As hard as some of these letters are to read, they are the balm I need to keep moving through this world, strong but also vulnerable, open hearted and beautiful.
Do you wanna know a secret?
Yes I thought that might get your attention. I’m willing to share my dirty little secret if you’re willing to listen?
Okay. Here goes.
I love Nordic Noir. There. It’s out now and I feel a whole heap better.
When I want to chill and relax and switch off, I switch on a Scandinavian crime drama or pick up a novel in the same genre.
There’s something about the landscapes that act as a backdrop for the crime, usually a grizzly murder, that holds my attention and enchants me. I know. Sick right! All these people getting bumped off and there’s blood and guts everywhere and I’m mesmerised by the ice and snow and the mountains that set the scene.
This genre is quality storytelling as well and solid characterisation and suspense and tension too.
I can binge watch a whole series or read a whole book in a evening ( and into early morning) when I get into a certain groove and I’m not ashamed to tell you. At the moment I’ve been making my way through Walter Presents series on All 4. Last night was Rebecka Martinsson: Arctic Murders. A Stockholm lawyer who returns to her hometown after a childhood friend’s death. And isn’t her home town remote, icy and full is lakes and mountains? Beautiful.
I know it’s pure escapism but from time to time it’s good for me, or anyone really, to suspend reality and slip into another, usually distant from the norm, world. I do believe it supports me in my day to day living and striving and thriving. A little sanctuary of make believe. I highly recommend it, I do.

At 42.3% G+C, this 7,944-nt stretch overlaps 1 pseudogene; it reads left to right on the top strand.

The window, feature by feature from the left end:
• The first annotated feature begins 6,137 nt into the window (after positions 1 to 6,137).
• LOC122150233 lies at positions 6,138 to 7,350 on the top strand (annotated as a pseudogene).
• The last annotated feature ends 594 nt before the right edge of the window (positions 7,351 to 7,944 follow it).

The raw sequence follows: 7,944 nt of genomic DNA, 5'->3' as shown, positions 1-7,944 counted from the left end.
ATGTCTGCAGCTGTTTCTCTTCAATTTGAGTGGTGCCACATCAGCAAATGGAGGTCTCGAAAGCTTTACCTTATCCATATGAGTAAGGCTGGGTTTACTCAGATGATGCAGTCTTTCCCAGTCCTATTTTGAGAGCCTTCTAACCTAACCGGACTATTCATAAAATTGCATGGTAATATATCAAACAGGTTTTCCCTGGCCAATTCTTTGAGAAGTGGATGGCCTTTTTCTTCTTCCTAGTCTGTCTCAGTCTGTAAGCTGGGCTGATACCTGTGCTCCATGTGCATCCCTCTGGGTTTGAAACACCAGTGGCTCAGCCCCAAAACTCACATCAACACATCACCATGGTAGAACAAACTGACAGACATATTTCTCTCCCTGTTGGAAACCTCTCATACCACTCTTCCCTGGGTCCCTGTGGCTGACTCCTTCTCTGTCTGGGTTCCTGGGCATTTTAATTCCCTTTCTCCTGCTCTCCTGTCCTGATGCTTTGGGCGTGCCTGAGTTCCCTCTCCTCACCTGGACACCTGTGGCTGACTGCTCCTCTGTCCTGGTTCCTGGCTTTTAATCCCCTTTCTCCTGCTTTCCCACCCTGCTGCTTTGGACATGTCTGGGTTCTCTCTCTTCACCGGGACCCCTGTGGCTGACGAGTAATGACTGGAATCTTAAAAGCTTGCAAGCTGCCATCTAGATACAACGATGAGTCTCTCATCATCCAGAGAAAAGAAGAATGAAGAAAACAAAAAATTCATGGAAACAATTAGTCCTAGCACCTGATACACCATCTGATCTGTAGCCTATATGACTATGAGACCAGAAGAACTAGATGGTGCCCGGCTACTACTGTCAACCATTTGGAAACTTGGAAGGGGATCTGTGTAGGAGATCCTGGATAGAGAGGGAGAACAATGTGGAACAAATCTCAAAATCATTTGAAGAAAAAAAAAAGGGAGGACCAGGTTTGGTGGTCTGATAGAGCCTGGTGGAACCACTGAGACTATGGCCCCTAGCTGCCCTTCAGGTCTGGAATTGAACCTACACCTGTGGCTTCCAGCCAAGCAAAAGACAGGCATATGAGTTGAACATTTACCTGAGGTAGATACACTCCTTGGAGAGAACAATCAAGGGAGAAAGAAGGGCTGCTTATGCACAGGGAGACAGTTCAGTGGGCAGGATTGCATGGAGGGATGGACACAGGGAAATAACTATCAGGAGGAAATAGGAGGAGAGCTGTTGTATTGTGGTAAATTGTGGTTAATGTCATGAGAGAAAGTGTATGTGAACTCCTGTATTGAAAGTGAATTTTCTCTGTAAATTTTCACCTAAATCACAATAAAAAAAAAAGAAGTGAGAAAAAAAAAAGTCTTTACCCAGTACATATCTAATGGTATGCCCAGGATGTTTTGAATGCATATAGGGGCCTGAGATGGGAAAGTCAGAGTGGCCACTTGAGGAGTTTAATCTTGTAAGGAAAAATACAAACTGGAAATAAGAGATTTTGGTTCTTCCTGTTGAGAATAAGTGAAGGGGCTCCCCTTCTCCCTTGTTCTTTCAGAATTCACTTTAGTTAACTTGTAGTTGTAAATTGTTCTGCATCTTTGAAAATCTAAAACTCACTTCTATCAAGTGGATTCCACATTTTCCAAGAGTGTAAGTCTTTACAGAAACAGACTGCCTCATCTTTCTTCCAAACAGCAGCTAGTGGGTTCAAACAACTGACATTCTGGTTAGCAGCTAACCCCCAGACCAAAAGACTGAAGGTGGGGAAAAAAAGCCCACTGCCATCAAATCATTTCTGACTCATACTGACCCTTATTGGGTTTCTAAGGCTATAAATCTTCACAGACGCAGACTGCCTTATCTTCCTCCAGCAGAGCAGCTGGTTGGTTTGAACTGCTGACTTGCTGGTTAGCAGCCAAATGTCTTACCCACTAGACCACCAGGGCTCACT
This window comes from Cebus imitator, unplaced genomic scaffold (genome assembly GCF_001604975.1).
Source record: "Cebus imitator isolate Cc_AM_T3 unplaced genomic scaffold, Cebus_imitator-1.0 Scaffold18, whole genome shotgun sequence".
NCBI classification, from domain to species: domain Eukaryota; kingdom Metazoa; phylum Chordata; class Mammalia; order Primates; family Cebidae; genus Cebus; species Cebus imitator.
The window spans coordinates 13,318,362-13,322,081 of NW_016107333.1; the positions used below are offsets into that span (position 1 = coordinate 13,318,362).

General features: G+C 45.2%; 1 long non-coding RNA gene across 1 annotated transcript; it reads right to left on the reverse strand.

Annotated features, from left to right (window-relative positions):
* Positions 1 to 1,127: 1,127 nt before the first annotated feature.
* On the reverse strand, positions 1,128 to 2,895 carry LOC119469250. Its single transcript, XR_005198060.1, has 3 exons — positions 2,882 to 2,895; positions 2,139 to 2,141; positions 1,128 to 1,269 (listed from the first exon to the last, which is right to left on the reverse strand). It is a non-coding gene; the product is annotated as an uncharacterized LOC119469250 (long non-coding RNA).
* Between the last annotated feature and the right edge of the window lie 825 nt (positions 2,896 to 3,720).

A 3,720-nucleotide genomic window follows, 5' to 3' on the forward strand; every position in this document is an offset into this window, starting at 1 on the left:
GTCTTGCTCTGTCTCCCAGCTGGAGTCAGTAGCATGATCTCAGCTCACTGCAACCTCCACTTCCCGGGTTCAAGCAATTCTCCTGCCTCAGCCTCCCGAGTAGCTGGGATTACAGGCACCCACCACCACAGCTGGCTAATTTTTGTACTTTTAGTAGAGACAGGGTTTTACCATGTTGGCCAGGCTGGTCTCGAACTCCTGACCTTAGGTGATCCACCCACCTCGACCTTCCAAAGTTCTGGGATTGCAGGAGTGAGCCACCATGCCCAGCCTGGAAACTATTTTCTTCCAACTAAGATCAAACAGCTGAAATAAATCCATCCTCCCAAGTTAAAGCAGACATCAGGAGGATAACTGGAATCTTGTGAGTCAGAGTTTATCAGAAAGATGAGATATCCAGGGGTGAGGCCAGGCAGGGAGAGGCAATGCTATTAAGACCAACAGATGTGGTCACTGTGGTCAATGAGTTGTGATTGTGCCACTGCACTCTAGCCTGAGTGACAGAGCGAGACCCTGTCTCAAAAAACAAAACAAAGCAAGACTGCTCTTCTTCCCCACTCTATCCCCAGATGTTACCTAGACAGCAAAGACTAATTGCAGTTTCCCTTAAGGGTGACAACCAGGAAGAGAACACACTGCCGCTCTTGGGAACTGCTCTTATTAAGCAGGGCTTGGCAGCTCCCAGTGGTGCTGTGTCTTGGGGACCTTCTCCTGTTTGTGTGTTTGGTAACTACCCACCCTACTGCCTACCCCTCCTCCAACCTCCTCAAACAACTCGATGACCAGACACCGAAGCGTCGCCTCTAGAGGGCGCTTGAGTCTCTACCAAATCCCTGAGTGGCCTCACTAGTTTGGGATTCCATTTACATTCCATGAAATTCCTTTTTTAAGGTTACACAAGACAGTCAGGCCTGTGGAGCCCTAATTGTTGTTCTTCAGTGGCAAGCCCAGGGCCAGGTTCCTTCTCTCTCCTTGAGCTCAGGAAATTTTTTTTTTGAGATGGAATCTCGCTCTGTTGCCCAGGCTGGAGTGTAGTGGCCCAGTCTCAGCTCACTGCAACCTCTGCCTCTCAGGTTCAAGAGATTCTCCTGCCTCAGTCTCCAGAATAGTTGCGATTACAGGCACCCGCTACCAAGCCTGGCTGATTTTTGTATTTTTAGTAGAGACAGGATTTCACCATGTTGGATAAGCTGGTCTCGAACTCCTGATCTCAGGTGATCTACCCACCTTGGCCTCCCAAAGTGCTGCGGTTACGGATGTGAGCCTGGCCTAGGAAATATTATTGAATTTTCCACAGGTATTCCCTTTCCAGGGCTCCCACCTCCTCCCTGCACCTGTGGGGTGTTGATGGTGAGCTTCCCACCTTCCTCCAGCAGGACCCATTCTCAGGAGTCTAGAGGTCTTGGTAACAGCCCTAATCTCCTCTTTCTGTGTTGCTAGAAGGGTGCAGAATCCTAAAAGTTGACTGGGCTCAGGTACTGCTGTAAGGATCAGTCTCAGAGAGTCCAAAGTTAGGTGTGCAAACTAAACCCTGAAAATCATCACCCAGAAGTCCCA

The Minimalist Vegan: A simple manifesto on why to live with less stuff and more compassion by Micheal and Maša Ofei does what it says on the cover.
This is not a ‘how to’ book but a ‘why’ book. For me, is serves as a reminder and an inspiration as the world we live in continues to suffers from “The More Virus”: the mentality of always wanting more.
This book doesn’t tell me anything that I haven’t read before, but I’m just grateful that this information is all in one place and up to date.
Micheal and Maša, the creators of the website The Minimalist Vegan, mark out how minimalism and veganism intersect, how these concepts work hand in hand to help us live more mindful and grateful and compassionate lives.
Our economic system is based on constant growth by any means necessary. It thrives on us consuming more. Each day we are bombarded by thousands of messages and adverts which persuade us to buy and consume more. The adverts promise us happiness and satisfaction and connection, playing upon emotional triggers. But once we get this new product home, it fails to provide the promised benefits. The thrill soon wears off and we’re left seeking another fix promising happiness and satisfaction and connection.
This book upholds the less is more doctrine. How if we simplified our lives, became more mindful of what we consume, becoming more aware of how every decision we make impacts our lives as well as everything and everyone around us, then we will stand a better chance of saving our lives and the life of this planet.
I found this book a quick and easy read but still important in terms of the messages it advocates. It serves as a reminder that change isn’t easy especially if we’d rather do what everyone else is doing to fit in rather than stand out and make a stand against the industries and practices which cause animals harm.
Did you know that about eight million tons of plastic are dumped into our oceans every single year? The figures in this book are shocking. What is more shocking is when we know the figures and could do something to change them, to make this a better world for all species, we still
choose to do nothing and continue along this path of self and others’ destruction.
Reading this book does affect me and makes me question what more I can do. What behaviours can I start to change today in order to buy and waste less and be more compassionate? Anyone who reads this book and isn’t compelled to make change really is missing the point.